The Center for Marine Resources Studies (CMRS) at The School for Field Studies in South Caicos is off to a roaring start. Twenty-eight college students from all over the world including Asia, United States, and the Turks and Caicos Islands have finally settled into the rigors of the routine for the Summer I course of Tropical Marine Ecosystems: Monitoring and Management. The adventure began when all the students arrived and completed a site tour, logistical meetings, swim check out, and waterfront safety meeting.
Students are now in the trenches of the academics of the course. After only a single day of course work, students have already realized that this program is stringent and demanding. Within two days, the students had their first identification (ID) quiz on organisms within the mangroves and sea grass; and one week into the program they are preparing for their ID exam for the mangroves and seagrass as well as both invertebrates and vertebrates.
However, identification is not the only part of the course. Lectures are conducted for the students to understand the background as to why research is done and how the research they do can directly affect stakeholders. Other activities that are expected throughout this session include an exercise on the Tragedy of the Commons, Field Exercises on mangroves, sea grass and corals; as well as an enforcement exercise, coral bleaching exercise, and reef check.
This summer program is allowing the students to partake in field research techniques and understand how they work. Often students from summer programs return to the home institution and attempt to be more involved in their local projects at school or in the community. In order for the students to be able to observe how the research affects the local stakeholders, this summer term will conduct research on the key Queen Conch species of the TCI. The information gathered will include size (siphonal length and lip thickness), location and abundance both inside and outside of the East Harbour Lobster and Conch Reserve (EHLCR). Upon completion of the data collection, the students will analyze the data and prepare group reports on the status of the Queen Conch project.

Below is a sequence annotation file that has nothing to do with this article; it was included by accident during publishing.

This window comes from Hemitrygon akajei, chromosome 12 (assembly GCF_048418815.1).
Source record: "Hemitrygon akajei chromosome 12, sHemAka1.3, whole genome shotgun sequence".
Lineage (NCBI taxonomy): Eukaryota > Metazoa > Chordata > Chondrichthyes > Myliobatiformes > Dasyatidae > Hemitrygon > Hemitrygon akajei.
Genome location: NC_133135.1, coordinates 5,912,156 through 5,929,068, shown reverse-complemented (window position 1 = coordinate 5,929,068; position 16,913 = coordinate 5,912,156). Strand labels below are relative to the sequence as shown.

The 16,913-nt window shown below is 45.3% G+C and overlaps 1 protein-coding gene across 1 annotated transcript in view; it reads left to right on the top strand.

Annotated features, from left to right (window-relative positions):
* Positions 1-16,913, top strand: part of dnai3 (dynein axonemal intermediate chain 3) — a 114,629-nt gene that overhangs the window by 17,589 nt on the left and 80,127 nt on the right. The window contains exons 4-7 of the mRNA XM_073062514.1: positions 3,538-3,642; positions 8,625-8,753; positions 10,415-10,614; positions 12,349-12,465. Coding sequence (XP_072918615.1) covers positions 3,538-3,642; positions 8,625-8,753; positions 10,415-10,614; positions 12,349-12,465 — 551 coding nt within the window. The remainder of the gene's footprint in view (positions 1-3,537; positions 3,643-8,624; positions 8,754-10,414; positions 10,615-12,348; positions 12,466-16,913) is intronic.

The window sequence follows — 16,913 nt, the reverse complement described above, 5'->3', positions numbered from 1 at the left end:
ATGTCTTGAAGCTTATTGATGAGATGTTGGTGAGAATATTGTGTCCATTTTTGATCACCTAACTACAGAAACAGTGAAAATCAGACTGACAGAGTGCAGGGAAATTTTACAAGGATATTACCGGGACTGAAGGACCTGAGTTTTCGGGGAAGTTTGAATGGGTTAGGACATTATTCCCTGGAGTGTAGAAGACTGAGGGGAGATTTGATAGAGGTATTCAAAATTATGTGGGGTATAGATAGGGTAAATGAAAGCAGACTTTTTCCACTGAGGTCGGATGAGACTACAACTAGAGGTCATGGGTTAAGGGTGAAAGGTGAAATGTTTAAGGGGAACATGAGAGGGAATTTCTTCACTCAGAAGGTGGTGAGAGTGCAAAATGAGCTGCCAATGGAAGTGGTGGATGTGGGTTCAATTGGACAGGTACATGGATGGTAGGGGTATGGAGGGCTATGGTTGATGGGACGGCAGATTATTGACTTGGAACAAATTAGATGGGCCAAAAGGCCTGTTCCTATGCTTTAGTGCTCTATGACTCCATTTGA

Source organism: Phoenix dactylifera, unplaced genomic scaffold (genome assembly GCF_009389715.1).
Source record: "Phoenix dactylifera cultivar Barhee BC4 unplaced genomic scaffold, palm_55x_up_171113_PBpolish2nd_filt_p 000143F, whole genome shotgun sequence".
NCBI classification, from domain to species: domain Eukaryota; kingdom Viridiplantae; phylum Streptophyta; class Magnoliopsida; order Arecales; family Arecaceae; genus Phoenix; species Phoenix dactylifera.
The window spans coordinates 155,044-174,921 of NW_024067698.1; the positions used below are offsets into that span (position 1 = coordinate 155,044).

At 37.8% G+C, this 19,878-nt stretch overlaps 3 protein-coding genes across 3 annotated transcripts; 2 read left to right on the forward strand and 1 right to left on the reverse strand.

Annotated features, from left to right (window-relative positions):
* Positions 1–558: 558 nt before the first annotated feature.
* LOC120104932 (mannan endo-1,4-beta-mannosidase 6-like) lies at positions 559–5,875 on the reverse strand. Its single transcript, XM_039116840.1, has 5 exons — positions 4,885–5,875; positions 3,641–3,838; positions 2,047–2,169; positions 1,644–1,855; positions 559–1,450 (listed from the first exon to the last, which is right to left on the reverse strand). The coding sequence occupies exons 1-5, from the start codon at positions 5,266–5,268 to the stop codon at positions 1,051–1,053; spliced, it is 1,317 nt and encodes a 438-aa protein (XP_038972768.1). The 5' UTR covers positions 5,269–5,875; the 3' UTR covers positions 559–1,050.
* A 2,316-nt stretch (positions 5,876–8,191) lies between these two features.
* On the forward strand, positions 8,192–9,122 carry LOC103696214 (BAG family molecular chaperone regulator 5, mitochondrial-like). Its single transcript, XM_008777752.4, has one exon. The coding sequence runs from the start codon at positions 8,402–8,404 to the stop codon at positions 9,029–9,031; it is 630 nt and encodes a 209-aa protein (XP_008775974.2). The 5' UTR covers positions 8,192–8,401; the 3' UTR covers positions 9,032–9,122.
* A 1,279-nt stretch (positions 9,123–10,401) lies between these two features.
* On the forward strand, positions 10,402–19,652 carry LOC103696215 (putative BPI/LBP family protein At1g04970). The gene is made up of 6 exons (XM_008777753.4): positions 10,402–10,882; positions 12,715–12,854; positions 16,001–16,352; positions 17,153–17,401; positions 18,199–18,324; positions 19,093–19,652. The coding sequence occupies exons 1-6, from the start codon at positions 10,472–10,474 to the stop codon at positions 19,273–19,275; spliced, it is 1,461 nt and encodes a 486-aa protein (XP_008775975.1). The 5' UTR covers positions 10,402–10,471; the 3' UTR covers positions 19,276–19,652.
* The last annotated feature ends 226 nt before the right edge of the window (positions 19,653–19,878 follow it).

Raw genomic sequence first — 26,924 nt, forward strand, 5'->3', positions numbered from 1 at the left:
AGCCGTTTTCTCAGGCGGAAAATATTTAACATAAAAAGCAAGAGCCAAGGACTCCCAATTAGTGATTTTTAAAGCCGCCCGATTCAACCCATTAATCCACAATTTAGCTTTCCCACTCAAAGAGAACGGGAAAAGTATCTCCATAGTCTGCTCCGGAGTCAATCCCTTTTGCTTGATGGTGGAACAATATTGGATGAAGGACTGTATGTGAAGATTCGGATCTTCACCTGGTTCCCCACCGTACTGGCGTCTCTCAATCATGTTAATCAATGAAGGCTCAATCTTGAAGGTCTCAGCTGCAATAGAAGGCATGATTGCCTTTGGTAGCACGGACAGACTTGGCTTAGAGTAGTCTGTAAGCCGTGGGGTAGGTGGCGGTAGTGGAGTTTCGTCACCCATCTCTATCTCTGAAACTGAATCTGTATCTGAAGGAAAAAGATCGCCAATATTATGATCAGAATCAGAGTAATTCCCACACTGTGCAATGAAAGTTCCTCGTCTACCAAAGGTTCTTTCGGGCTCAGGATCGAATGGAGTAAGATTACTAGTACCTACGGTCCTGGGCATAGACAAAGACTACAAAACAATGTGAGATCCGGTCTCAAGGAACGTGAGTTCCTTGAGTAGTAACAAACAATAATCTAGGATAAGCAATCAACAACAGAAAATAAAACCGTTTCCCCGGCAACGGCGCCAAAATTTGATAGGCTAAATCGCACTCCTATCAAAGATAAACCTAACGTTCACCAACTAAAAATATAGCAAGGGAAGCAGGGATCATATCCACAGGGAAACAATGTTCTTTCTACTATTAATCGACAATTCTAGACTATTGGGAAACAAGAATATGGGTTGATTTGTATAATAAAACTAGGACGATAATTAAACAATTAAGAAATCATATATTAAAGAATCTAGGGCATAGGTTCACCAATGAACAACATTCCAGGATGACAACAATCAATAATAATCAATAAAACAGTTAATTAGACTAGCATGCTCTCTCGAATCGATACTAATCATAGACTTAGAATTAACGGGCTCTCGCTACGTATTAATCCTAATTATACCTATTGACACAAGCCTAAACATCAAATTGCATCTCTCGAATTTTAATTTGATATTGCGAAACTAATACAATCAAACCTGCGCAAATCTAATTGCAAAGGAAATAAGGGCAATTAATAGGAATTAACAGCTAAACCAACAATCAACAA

Additionally, the students have been involved with the local community through the outreach program. Everyone has appeared very enthusiastic to be involved with the young people of the TCI and assist in the understanding of the marine environment. Students have already partaken in the Marine Research Snorkel Club, swim lessons, arts / crafts, and soccer with the young people.
To sum up the course, the program has appeared to come full circle. This program has continued to evolve and this summer has been able to strengthen the goal of field research for college academia. Students that have participated in the summer programs have seemed to enjoy the activities, but often express interest in more “hands-on” research experiences. The summer 2016 incorporates applied scientific methods as a core course.
Invertebrate identification (Cushion sea star)
Seagrass field exercise
Seagrass field exercise
Community Soccer Game
As I have stated many times adventure and education are working cohesively in the Turks and Caicos Islands at the Center for Marine Resource Studies (CMRS), South Caicos.
However, academics have not been exclusive to the three projects. In an effort to maintain student interest and participation, personal staff research projects have also been introduced to the students for participation in data collection. A project that has been on-going is that the Marine Turtle Monitoring. At the Center, students are provided the opportunity to capture turtles, take measurements of the individuals, tag and release. The data from this project is used in conjunction with the Marine Conservancy and the Department of Environment and Maritime Affairs (DEMA). It has been exhilarating to see students involved and excited about the research activities at the CMRS.
Finally, faculty are able to analysis their research and collaborate with other persons involved in research. In an effort to continue collaboration, faculty are involved in research beyond the scope of the student work. An article, Effects of Understanding Catch and Effort on Surplus Production Models, by Kristen Omari, J. Hoenig, M. Luehrin and K. Lockhart has been published in Fisheries Research 2016. It is exciting that the SFS program has been able to reach beyond the classroom and provide data of interest to a large group of stakeholders.
Queen Conch (Lobatus gigas)